Bella Hull started standup six years ago. Back then, she lived in fear of a bad set being uploaded to YouTube, where a shaky camera and lacklustre crowd might stain any Google search of her forever. Now, due to the rise of video ‘reels’, popularised by TikTok, Instagram and YouTube during the pandemic, for Bella and other digital savvy comedians, creating online video is a necessity for reaching fresh, young, and more global audiences.
Bella has been publishing funny short-form videos in portrait (AKA TikTok reels) for one year and has amassed over 888k likes on the platform.
For a lot of circuit comedians, lockdown forced them to put down the microphone and pick up their smartphone. Tatty Macleod (now 113k followers on Instagram) has been doing standup since 2018 and began creating online sketches in December 2020.
'Being a successful online sketch comedian doesn’t mean you’re a great standup comedian and vice versa. Both mediums stretch different muscles, and a live audience is a different beast,' she says. 'Yes, you can definitely adapt material for a live audience but it’s like adapting a book to screen. You have to change the script and think about how you bring it to life in a space without the lens of a camera to help punctuate the punchlines.'
Comedians are finding they’re not just adapting for an audience when producing online content, they’re adapting for an algorithm. 'You watch enough content and then realise there's a certain formula for getting your videos to go viral' explains comedian Finlay Christie (8.6m likes on TikTok) who found himself going viral after creating a David Mitchell parody reel. Forgetting subtitles, omitting an on-screen descriptive caption and sloppy editing – especially of standup clips - are novice mistakes. 'You think that Gen Z's attention span is long enough to watch you walk onto stage before you get into your joke? No way.'
Finlay reckons American-style humour performs well on TikTok. If the premise of the joke can be explained in one line, this provides an immediate draw that might make scrolling audiences stop and watch. 'In standup, the punchline usually comes at the end. On TikTok, most people aren't watching until the end,' he warns.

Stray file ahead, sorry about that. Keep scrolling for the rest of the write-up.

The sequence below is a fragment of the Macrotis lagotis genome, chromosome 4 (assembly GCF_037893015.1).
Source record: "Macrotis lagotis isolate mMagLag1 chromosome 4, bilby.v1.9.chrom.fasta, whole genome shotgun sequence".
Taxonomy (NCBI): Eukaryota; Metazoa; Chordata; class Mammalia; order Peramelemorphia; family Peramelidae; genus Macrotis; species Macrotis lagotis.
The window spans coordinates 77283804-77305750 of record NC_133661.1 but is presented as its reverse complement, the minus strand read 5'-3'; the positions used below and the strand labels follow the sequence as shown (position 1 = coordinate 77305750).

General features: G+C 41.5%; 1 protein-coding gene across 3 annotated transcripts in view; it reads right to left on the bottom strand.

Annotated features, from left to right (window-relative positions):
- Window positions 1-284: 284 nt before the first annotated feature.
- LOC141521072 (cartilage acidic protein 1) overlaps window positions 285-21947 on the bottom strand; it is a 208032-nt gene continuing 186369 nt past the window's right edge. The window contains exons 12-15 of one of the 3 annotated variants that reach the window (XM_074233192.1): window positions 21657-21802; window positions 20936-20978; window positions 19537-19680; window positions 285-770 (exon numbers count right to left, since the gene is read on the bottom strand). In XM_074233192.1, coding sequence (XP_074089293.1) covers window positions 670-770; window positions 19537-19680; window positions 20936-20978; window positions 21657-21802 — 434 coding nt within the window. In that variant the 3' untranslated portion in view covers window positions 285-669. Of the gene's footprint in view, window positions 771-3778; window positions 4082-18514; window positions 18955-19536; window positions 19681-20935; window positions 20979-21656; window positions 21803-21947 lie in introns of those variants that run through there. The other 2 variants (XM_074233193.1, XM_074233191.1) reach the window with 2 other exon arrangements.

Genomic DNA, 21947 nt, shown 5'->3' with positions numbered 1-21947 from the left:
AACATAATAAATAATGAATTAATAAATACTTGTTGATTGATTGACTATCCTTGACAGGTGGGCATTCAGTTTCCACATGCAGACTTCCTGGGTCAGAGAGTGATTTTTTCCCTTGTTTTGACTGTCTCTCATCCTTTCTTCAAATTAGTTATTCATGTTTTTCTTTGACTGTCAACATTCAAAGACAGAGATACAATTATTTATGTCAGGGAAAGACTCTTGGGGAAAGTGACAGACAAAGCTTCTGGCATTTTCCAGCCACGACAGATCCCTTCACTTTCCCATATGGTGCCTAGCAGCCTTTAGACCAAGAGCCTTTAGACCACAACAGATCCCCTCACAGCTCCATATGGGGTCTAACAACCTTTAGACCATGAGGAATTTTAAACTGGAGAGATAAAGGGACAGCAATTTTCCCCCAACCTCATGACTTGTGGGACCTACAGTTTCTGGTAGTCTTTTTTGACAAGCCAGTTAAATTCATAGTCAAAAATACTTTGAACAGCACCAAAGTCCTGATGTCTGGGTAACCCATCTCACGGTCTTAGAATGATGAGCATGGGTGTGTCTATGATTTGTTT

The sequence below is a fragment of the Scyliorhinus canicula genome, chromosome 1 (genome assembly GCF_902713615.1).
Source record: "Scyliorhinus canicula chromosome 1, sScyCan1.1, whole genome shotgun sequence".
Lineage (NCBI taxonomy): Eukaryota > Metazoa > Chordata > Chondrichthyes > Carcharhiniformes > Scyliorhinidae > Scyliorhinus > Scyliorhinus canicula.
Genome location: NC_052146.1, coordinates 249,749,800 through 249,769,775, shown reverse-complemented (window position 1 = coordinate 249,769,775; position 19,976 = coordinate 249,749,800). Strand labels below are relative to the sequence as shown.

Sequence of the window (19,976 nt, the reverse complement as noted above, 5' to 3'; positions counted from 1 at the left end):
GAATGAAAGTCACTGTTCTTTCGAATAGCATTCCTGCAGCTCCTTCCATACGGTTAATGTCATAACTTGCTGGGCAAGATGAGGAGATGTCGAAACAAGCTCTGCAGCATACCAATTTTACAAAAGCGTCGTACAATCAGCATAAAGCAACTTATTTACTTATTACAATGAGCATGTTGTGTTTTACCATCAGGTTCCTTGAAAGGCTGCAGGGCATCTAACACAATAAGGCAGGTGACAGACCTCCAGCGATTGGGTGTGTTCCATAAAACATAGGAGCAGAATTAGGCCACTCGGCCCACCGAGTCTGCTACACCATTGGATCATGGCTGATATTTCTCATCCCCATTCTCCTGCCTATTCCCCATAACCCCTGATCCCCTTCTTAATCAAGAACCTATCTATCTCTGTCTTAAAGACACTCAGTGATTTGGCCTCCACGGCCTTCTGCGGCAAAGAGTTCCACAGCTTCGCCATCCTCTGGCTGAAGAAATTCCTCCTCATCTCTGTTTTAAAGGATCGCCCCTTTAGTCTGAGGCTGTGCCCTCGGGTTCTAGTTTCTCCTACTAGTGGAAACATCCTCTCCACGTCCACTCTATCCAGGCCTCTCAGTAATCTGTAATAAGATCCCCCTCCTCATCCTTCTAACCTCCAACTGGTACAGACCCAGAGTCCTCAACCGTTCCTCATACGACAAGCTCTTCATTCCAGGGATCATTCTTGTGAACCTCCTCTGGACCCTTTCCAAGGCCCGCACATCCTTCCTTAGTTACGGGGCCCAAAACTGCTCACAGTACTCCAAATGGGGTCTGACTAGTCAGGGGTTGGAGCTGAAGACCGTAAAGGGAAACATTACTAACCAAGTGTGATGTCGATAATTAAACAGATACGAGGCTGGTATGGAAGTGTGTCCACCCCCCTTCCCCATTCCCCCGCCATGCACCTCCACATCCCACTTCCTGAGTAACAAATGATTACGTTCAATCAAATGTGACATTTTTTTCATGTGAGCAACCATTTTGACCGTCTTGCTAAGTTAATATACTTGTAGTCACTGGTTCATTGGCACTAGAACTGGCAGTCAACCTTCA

For this new breed of ‘reel’ comedians, online followers convert to live audiences. Tatty admits, 'I’ve sold out shows in a way I don’t think I would have if I didn’t have an online following.' For the most part, these are new audiences to live comedy too. People who have never been to the Soho Theatre before are going for the first time - to see an act who they follow online. Bella saysshe’s even messaged after gigs by people wanting particular jokes and bits to be uploaded so they can share it with their friends.
As with any new medium, there are naysayers who condemn ‘reel’ comedy as just more self-indulgence from the me me me generation. Bella says, “When I was a teenager, even the most seasoned vloggers were subject to accusations of narcissism and vanity for uploading front-facing camera content.” But she’s hasten to add that due to its immense popularity,“TikTok has made this ridicule a thing of the past.”
Despite the public becoming less judgemental towards self-promotional and self-produced content, within the old guard of the comedy circuit, a level of snobbery still exists. Bella’s seencomics rub their hands with glee at famous TikTokers struggling in front of crowds where ‘real’ standups know what they’re doing.
The sneering won’t last though as comedy has never been an industry prone to complacency. Comedian Jacob Hawley says, 'If you split the circuit in half, you’ll find younger acts can all be found online doing podcasts and front-facing camera videos. Whereas older acts are looking at shows like Britain's Got Talent. There are always different paths comedians can take.'
While these comedians are heading to Edinburgh this summer, they’re not dead set on the Edinburgh-to-tour-to-TV-panel-show career path that has been forged by the funniest names of the past twenty years.
Television viewing figures are often dwarfed by the reach amassed by comedy reels on social media. TV also requires acts to succumb to a particular show format as well as sacrifice control over their own material – something they are never forced to do online. 'My set can get edited and what I say can get edited on TV,' says Finlay. 'And whereas on a podcast, you're on with your friends. On TV, you're on with an Olympic bronze medallist from three years ago and you're trying to riff with them.'
And Finlay is onto something. Since lockdown, larger, arena-filling comedians and TV personalities have created hugely successful podcasts. 'All the shows that are in the top 10 podcast charts now, would have been TV programmes five years ago,' Jacob Hawley points out. 'Now it's easier and more profitable for those names to do a podcast.'
Perhaps too, it’s only a matter of time until established comedians find themselves indulging in ‘reel’ comedy – if they haven’t already.